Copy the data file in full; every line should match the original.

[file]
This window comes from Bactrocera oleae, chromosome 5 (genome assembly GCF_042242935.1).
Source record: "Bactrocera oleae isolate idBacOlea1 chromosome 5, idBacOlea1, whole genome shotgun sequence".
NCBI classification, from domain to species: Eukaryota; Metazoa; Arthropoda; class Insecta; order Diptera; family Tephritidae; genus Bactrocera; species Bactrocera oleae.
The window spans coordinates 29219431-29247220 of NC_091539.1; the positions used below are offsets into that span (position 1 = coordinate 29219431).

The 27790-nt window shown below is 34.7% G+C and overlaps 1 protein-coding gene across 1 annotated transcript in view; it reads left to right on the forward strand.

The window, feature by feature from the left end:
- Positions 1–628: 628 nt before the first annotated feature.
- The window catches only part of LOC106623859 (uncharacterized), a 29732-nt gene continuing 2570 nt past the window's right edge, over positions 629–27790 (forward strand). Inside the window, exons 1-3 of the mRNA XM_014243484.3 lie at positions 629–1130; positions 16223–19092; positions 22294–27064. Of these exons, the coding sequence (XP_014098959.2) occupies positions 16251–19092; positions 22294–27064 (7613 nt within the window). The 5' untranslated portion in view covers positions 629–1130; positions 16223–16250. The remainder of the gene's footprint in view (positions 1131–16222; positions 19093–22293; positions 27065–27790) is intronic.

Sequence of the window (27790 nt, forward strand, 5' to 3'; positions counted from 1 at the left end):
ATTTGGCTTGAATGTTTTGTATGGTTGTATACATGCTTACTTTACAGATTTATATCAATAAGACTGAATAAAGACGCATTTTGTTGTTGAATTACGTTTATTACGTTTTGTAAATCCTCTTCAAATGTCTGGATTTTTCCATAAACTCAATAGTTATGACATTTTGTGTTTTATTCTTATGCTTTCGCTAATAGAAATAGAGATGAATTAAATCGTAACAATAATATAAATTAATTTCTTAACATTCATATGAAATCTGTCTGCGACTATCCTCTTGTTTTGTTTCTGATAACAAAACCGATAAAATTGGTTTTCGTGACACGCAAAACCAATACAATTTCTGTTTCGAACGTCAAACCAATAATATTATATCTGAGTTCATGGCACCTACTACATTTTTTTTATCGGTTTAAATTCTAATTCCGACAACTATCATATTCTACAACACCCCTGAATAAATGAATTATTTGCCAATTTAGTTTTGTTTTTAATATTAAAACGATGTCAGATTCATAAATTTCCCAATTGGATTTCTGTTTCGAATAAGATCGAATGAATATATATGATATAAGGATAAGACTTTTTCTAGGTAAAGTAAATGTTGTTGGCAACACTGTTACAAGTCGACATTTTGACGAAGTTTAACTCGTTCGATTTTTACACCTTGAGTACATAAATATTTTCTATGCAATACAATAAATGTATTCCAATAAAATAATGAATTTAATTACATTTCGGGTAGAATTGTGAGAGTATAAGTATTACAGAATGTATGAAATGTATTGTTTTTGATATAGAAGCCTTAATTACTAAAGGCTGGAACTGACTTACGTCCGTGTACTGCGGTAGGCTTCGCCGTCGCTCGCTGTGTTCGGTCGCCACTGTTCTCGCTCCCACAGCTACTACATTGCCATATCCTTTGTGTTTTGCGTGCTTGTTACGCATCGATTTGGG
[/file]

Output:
This window comes from Bactrocera oleae, chromosome 5 (genome assembly GCF_042242935.1).
Source record: "Bactrocera oleae isolate idBacOlea1 chromosome 5, idBacOlea1, whole genome shotgun sequence".
NCBI classification, from domain to species: Eukaryota; Metazoa; Arthropoda; class Insecta; order Diptera; family Tephritidae; genus Bactrocera; species Bactrocera oleae.
The window spans coordinates 29219431-29247220 of NC_091539.1; the positions used below are offsets into that span (position 1 = coordinate 29219431).

The 27790-nt window shown below is 34.7% G+C and overlaps 1 protein-coding gene across 1 annotated transcript in view; it reads left to right on the forward strand.

The window, feature by feature from the left end:
- Positions 1–628: 628 nt before the first annotated feature.
- The window catches only part of LOC106623859 (uncharacterized), a 29732-nt gene continuing 2570 nt past the window's right edge, over positions 629–27790 (forward strand). Inside the window, exons 1-3 of the mRNA XM_014243484.3 lie at positions 629–1130; positions 16223–19092; positions 22294–27064. Of these exons, the coding sequence (XP_014098959.2) occupies positions 16251–19092; positions 22294–27064 (7613 nt within the window). The 5' untranslated portion in view covers positions 629–1130; positions 16223–16250. The remainder of the gene's footprint in view (positions 1131–16222; positions 19093–22293; positions 27065–27790) is intronic.

Sequence of the window (27790 nt, forward strand, 5' to 3'; positions counted from 1 at the left end):
ATTTGGCTTGAATGTTTTGTATGGTTGTATACATGCTTACTTTACAGATTTATATCAATAAGACTGAATAAAGACGCATTTTGTTGTTGAATTACGTTTATTACGTTTTGTAAATCCTCTTCAAATGTCTGGATTTTTCCATAAACTCAATAGTTATGACATTTTGTGTTTTATTCTTATGCTTTCGCTAATAGAAATAGAGATGAATTAAATCGTAACAATAATATAAATTAATTTCTTAACATTCATATGAAATCTGTCTGCGACTATCCTCTTGTTTTGTTTCTGATAACAAAACCGATAAAATTGGTTTTCGTGACACGCAAAACCAATACAATTTCTGTTTCGAACGTCAAACCAATAATATTATATCTGAGTTCATGGCACCTACTACATTTTTTTTATCGGTTTAAATTCTAATTCCGACAACTATCATATTCTACAACACCCCTGAATAAATGAATTATTTGCCAATTTAGTTTTGTTTTTAATATTAAAACGATGTCAGATTCATAAATTTCCCAATTGGATTTCTGTTTCGAATAAGATCGAATGAATATATATGATATAAGGATAAGACTTTTTCTAGGTAAAGTAAATGTTGTTGGCAACACTGTTACAAGTCGACATTTTGACGAAGTTTAACTCGTTCGATTTTTACACCTTGAGTACATAAATATTTTCTATGCAATACAATAAATGTATTCCAATAAAATAATGAATTTAATTACATTTCGGGTAGAATTGTGAGAGTATAAGTATTACAGAATGTATGAAATGTATTGTTTTTGATATAGAAGCCTTAATTACTAAAGGCTGGAACTGACTTACGTCCGTGTACTGCGGTAGGCTTCGCCGTCGCTCGCTGTGTTCGGTCGCCACTGTTCTCGCTCCCACAGCTACTACATTGCCATATCCTTTGTGTTTTGCGTGCTTGTTACGCATCGATTTGGG